Either symbiotic or parasitic is the relationship between this love and the other one; philosophy. Anyone who has devoted their time to thinking about what we could perhaps call the fundamental questions of philosophy - those concerning God, and death, and that word so often thrown around (it sounds a little common now) 'purpose', good and evil, right and wrong - will agree it is a rather consuming preoccupation.
When this is the case, us readers can always return to that old escapists retreat of literature - but then, can it not be said that some of the best books ask more questions than they answer? Books are in fact to blame for my interest in philosophy, as they are for many other things: in this instance, it was a combination of a love of the Greek Classics and Jostein Gaarder's Sophie's World, a summary of a good two thousand-odd years of philosophers and philosophies.
In the years since, I have read a number of other books on philosophy, most recently returning to my fascination with the ancient Greeks to read Plato's Republic; a mind-blowing excersise in the early days of Greek philosophy. The techniques used and the questions asked are certainly still very applicable today.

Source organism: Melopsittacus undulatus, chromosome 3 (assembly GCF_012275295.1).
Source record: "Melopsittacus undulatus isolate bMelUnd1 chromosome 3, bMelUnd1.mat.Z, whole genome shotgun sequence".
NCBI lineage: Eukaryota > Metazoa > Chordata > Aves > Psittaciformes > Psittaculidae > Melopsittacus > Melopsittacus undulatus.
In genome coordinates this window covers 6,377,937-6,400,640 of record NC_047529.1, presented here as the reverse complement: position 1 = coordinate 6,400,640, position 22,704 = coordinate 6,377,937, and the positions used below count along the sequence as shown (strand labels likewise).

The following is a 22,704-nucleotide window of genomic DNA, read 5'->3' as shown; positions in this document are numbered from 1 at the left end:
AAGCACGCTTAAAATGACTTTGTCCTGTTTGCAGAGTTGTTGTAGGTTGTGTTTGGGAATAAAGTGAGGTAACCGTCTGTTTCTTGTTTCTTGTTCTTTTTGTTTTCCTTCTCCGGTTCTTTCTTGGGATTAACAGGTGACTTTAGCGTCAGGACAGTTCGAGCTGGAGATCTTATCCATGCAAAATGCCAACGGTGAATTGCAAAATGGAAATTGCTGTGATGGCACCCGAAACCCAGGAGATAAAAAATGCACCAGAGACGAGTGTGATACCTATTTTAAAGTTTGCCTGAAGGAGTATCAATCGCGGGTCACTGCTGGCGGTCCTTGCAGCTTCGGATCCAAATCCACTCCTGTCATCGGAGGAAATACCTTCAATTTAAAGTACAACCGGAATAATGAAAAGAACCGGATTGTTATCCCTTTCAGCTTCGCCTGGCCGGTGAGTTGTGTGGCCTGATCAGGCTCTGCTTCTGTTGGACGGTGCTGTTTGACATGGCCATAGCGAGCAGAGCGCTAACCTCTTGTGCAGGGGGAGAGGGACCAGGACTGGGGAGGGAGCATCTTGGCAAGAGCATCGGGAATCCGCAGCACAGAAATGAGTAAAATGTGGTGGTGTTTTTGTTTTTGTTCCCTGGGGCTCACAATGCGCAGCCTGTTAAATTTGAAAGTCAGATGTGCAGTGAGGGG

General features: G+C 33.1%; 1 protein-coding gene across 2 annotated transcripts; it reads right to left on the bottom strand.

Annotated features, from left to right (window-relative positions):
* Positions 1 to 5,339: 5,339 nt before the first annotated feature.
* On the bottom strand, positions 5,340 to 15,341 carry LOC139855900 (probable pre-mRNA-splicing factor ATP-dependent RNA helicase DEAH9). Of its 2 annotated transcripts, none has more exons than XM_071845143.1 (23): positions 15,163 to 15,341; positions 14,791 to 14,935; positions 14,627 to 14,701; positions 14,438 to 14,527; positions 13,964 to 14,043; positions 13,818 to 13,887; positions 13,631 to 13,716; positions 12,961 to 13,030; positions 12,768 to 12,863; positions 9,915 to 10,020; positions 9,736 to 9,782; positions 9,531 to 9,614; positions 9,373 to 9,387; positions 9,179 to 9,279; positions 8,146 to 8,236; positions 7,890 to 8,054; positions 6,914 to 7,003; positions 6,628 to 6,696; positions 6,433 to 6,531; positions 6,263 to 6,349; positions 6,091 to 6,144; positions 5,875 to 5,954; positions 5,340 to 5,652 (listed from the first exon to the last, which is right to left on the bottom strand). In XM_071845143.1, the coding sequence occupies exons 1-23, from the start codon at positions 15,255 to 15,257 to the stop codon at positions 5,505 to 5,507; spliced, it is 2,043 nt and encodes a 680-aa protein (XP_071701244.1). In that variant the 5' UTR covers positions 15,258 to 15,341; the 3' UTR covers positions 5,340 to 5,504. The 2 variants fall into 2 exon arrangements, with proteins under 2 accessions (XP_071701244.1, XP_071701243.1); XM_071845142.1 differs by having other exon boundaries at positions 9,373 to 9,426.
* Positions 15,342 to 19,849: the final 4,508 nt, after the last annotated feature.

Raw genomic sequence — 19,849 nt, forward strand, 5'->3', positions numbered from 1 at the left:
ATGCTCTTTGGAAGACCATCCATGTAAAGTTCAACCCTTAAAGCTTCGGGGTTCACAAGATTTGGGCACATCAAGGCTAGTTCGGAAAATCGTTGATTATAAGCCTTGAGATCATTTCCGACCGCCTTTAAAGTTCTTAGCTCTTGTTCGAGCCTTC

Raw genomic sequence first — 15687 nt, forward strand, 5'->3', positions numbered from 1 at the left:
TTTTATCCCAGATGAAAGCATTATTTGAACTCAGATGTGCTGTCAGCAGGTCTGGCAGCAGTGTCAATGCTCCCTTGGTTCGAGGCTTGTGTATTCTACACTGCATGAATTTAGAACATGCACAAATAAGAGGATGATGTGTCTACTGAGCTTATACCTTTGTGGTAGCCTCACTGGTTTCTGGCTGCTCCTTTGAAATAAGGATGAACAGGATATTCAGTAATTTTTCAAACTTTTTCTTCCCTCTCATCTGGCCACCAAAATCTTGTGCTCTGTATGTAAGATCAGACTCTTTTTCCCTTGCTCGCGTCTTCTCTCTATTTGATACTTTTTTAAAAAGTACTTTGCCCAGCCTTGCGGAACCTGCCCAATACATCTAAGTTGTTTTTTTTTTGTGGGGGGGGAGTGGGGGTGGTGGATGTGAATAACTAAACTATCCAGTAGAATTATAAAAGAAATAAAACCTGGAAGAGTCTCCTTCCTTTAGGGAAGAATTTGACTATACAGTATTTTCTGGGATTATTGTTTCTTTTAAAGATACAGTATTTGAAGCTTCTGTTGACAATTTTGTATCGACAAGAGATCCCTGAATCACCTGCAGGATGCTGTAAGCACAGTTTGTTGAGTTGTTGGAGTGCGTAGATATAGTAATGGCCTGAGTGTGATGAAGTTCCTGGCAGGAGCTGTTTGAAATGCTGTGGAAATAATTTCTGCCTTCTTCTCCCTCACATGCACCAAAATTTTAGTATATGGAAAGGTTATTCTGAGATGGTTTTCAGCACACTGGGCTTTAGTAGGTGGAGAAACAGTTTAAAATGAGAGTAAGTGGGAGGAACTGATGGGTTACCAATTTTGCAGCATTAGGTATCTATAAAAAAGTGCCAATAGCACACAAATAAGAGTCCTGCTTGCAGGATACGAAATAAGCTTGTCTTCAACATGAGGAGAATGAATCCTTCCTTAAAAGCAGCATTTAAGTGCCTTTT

My father is also something of a philosopher, and he has developed my interest, teaching me about and debating with me on various complex philosophical issues. In spite of, or more correctly because of my constant (allow me a colloquialism) philosophizing, I have become a christian - if a bit of an unorthodox one. I regularly attend church, and for me the main value of this is the educational one.
Religion has also probably been the spur to the eleven hours of voluntary work I do at the British Red Cross bookshop (which has unexpectedly and brilliantly paid off since the manager asked me to take home any books i'd like!).
This year my sixth form started a twilight A2 in Religious Education: Philosophy and Ethics, and a month into the course, I absolutely love it. It has given me the opportunity to broaden my knowledge in the subject, suggested to me new reading material, and provided an arena for philosophical debate.
An element of philosophy that seems to have gone out of fashion is that of political and economic philosophy. Stubborn and questioning from the first, I took my earliest political stance at three when I became aware of animal cruelty; although this is still an important issue for me, at the moment I excersize more concern over the state of our democracy.
I am a member of a party and various pressure groups - and we are advised, when writing the personal statement, to avoid expressing a political bias either way! I shall try not to, but hope that you concur when I say that I believe in democracy, equality, freedom of speech, and as little government involvement in our lives as can be possible without risking anybody's safety, freedom and prosperity.